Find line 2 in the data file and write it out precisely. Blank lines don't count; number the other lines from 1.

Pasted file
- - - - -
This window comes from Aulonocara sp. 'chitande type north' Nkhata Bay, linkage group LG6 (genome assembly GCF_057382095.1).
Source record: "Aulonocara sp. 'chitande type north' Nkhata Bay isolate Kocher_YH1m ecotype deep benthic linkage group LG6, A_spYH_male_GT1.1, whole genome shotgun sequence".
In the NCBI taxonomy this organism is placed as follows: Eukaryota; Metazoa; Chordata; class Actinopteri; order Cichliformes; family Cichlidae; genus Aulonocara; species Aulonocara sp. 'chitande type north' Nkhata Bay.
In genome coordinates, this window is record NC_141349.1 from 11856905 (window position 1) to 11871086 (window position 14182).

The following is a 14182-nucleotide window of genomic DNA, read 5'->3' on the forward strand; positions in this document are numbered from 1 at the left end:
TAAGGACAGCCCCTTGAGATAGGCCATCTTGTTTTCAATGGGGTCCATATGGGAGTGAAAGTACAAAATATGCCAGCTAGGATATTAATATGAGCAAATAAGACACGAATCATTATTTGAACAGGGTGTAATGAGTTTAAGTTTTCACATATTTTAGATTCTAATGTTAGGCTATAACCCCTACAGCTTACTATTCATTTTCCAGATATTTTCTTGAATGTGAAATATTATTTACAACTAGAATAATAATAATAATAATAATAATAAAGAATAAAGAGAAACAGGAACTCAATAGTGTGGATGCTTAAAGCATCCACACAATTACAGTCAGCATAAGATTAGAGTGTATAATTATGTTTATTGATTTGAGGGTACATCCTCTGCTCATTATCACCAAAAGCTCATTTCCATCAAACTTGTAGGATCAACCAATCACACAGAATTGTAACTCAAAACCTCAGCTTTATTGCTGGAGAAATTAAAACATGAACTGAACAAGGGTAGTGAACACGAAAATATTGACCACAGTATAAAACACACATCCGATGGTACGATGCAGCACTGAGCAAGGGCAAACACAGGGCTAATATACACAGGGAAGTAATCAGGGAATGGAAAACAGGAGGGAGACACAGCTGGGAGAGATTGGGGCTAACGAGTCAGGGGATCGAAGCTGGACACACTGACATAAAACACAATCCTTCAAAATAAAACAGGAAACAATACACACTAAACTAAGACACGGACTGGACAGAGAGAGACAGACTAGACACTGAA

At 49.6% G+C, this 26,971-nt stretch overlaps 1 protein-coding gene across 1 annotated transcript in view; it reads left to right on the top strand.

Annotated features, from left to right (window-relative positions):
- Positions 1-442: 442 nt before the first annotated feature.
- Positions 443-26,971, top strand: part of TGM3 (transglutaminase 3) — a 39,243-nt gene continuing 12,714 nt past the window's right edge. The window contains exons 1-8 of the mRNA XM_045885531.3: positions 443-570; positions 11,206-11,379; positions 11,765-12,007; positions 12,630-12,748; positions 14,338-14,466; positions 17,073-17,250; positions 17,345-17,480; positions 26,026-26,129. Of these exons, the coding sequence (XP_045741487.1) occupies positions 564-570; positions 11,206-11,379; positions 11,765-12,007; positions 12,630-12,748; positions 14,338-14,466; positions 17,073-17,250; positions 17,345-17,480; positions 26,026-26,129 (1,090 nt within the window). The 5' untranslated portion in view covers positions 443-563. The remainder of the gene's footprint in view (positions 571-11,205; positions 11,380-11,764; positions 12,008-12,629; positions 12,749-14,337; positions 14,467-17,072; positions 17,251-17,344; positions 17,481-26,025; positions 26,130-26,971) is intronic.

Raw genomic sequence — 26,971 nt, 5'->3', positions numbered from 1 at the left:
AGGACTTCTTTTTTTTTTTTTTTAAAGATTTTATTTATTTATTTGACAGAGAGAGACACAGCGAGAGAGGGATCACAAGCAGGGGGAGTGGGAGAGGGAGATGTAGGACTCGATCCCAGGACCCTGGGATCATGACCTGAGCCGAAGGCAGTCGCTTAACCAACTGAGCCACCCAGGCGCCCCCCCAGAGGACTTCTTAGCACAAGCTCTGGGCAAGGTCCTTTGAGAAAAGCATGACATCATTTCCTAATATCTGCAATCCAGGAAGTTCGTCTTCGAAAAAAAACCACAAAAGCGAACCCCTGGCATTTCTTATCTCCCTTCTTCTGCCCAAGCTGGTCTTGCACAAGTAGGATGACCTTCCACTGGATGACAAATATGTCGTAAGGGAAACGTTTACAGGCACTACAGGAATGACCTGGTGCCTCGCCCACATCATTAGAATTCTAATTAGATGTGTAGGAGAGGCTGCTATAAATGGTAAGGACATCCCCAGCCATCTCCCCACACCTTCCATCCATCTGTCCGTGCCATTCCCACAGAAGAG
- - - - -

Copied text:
Source record: "Aulonocara sp. 'chitande type north' Nkhata Bay isolate Kocher_YH1m ecotype deep benthic linkage group LG6, A_spYH_male_GT1.1, whole genome shotgun sequence".